Advertisement

International Journal of Hematology

, Volume 110, Issue 6, pp 690–698 | Cite as

TERT and JAK2 polymorphisms define genetic predisposition to myeloproliferative neoplasms in Japanese patients

  • Masafumi Matsuguma
  • Toshiaki YujiriEmail author
  • Kaoru Yamamoto
  • Yasuko Kajimura
  • Yoshihiro Tokunaga
  • Mayumi Tanaka
  • Yoshinori Tanaka
  • Yukinori Nakamura
  • Yukio Tanizawa
Original Article

Abstract

Myeloproliferative neoplasms (MPNs), including polycythemia vera (PV), essential thrombocythemia (ET), and primary myelofibrosis (PMF), are often characterized by specific somatic mutations in any of the three genes: JAK2, CALR, or MPL. A single nucleotide polymorphism (SNP), rs2736100, in the reverse transcriptase gene (TERT) and a germline JAK2 46/1 haplotype have been associated with MPNs in North American and European patients. We examined 201 Japanese MPN patients, including 52 with PV, 131 with ET, and 18 with PMF, as well as 366 control individuals for TERT rs2736100 and JAK2 rs10974944, a tagging SNP of the 46/1 haplotype. Furthermore, correlations between the JAK2 V617F allele burden at diagnosis and TERT rs2736100 or JAK2 rs10974944 were evaluated using a digital PCR assay for accurate quantitation. The JAK2 46/1 haplotype, but not the TERT rs2736100 SNP, was correlated to the JAK2 V617F mutant allele burden in JAK2 V617F-positive MPN patients. In conclusion, we demonstrated that both TERT rs2736100_C and JAK2 46/1 haplotype are predisposing factors for MPNs in Japanese patients. While TERT rs2736100_C tended to have a more general, non-specific effect on all MPNs, the JAK2 46/1 haplotype was essentially predisposed to the JAK2 V617F-positive MPNs.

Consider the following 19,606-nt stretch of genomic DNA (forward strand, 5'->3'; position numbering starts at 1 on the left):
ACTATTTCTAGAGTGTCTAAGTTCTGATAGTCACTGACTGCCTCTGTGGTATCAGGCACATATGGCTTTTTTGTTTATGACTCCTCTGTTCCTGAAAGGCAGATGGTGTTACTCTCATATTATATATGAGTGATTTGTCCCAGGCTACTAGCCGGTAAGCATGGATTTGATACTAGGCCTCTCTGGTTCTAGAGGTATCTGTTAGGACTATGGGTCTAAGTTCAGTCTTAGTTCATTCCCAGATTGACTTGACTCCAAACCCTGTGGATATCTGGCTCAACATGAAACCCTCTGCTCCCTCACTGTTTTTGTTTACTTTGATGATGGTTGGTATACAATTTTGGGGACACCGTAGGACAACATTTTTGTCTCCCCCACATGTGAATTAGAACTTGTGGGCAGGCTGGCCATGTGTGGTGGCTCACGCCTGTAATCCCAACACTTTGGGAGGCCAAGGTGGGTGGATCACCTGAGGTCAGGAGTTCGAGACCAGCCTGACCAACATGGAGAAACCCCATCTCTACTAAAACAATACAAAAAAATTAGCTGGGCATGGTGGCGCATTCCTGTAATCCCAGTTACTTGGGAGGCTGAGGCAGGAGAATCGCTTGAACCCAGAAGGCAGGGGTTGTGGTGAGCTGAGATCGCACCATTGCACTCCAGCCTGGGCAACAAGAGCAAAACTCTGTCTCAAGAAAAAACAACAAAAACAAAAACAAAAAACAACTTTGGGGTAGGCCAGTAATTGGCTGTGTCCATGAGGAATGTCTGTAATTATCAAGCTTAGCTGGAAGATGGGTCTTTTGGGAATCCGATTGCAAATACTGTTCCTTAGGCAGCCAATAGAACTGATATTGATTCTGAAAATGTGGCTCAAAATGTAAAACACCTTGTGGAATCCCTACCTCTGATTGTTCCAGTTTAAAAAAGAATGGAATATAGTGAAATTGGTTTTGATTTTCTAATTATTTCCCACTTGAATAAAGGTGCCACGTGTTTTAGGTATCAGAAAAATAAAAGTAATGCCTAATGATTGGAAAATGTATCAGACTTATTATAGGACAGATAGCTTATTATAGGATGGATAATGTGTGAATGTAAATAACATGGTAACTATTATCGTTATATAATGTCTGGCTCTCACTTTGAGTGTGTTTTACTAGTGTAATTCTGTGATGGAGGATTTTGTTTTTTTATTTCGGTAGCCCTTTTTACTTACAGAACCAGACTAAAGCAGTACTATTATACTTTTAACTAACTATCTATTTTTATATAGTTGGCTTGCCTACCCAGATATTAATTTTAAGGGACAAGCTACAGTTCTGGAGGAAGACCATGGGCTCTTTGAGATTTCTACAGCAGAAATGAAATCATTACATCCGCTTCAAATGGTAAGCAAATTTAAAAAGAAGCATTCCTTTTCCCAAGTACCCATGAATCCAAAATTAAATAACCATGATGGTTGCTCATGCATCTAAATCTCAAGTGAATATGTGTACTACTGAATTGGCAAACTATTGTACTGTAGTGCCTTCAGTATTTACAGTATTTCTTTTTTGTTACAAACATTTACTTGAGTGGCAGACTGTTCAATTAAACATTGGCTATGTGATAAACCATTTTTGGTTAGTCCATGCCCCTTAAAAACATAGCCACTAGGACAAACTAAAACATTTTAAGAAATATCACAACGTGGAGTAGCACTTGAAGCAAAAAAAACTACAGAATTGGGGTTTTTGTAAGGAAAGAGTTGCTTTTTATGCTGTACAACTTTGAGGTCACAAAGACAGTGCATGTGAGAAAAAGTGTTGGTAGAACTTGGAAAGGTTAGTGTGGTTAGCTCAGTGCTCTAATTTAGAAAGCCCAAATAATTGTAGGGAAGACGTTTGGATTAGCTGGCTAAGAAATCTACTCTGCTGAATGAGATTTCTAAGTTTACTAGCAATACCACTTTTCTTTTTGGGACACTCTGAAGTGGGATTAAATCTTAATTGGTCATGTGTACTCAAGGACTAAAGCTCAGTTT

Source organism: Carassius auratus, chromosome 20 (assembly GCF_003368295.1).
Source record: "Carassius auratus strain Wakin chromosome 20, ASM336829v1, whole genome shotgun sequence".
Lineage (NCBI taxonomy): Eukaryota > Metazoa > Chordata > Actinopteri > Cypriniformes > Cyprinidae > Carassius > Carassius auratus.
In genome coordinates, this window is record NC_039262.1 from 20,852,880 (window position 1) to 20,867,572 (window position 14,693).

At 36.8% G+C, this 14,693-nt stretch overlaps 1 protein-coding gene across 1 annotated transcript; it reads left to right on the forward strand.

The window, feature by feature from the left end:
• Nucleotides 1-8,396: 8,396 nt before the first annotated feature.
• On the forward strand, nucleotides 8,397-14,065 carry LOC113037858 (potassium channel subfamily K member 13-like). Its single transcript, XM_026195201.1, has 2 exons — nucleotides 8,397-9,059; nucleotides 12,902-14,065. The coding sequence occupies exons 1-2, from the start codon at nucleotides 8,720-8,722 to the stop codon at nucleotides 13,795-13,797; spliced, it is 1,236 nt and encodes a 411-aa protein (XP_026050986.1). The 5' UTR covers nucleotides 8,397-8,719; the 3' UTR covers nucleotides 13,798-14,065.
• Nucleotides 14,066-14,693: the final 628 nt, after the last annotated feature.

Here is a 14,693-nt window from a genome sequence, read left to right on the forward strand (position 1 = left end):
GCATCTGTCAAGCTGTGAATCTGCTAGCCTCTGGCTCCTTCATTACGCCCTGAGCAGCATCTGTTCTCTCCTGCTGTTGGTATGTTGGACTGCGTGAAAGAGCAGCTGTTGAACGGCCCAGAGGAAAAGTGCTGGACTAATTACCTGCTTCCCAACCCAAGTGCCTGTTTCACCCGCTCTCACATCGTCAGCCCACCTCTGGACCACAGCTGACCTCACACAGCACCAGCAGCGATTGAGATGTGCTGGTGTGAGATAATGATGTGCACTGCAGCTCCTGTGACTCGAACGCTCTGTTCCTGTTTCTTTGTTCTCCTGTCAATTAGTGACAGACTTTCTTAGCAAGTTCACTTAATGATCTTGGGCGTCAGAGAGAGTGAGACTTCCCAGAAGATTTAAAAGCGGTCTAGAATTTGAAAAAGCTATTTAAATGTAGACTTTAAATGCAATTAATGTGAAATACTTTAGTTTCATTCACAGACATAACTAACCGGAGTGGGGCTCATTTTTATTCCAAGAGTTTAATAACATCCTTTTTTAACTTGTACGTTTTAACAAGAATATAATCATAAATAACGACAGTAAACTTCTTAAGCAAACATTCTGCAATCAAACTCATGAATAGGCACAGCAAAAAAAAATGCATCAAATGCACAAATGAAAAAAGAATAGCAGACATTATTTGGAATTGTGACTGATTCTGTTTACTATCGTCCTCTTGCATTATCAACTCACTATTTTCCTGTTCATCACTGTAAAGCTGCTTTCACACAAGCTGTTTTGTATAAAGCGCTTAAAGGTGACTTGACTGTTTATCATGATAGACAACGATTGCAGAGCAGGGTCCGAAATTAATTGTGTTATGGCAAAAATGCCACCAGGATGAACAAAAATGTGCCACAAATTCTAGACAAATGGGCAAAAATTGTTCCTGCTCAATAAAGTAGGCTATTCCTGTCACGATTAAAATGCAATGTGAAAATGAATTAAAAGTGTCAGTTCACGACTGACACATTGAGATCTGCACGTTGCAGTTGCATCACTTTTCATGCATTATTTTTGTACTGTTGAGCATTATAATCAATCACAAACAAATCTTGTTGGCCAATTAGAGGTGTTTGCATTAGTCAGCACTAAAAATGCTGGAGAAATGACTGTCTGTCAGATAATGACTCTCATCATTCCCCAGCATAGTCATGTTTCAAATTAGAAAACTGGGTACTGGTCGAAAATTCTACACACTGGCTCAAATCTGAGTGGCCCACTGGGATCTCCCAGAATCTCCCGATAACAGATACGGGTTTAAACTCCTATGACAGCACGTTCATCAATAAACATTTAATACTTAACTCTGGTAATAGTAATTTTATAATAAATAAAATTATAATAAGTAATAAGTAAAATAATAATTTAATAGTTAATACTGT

Keywords

Myeloproliferative neoplasms JAK2 TERT Single nucleotide polymorphisms Digital PCR 

Notes

Acknowledgements

The authors would like to thank Drs. Kenji Shinohara, Yoichi Azuno, Masatoshi Tsuru, Shinobu Imoto, Toru Takahashi, Ryouhei Nawata, Takayuki Tominaga, Koji Yamashita, Kumiko Matsui, Akiko Sugiyama, and Munehiro Suzukawa for patient enrollment. In addition, we would like to thank Dr. Yutaka Suehiro, Ms. Naoko Okayama, Ms. Yukiko Nakahara, Mr. Akihiro Morishige, and Ms. Sayuri Hayashi for their technical support during the study.

Compliance with ethical standards

Conflict of interest

The authors declare that they have no conflict of interest.

Ethical approval

The study was approved by the institutional ethics committee of the Graduate School of Medicine, Yamaguchi University Hospital and participating affiliated hospitals.

Informed consent

Informed consent was obtained from all individual participants included in the study.

References

  1. 1.
    Michiels JJ, Berneman Z, Schroyens W, De Raeve H. Changing concepts of diagnostic criteria of myeloproliferative disorders and the molecular etiology and classification of myeloproliferative neoplasms: from Dameshek 1950 to Vainchenker 2005 and beyond. Acta Haematol. 2015;133:36–51.CrossRefGoogle Scholar
  2. 2.
    Arber DA, Orazi A, Hasserjian R, Thiele J, Borowitz MJ, Le Beau MM, et al. The 2016 revision to the World Health Organization classification of myeloid neoplasms and acute leukemia. Blood. 2016;127:2391–405.CrossRefGoogle Scholar
  3. 3.
    Jones AV, Chase A, Silver RT, Oscier D, Zoi K, Wang YL, et al. JAK2 haplotype is a major risk factor for the development of myeloproliferative neoplasms. Nat Genet. 2009;41:446–9.CrossRefGoogle Scholar
  4. 4.
    Kilpivaara O, Mukherjee S, Schram AM, Wadleigh M, Mullally A, Ebert BL, et al. A germline JAK2 SNP is associated with predisposition to the development of JAK2(V617F)-positive myeloproliferative neoplasms. Nat Genet. 2009;41:455–9.CrossRefGoogle Scholar
  5. 5.
    Olcaydu D, Harutyunyan A, Jager R, Berg T, Gisslinger B, Pabinger I, et al. A common JAK2 haplotype confers susceptibility to myeloproliferative neoplasms. Nat Genet. 2009;41:450–4.CrossRefGoogle Scholar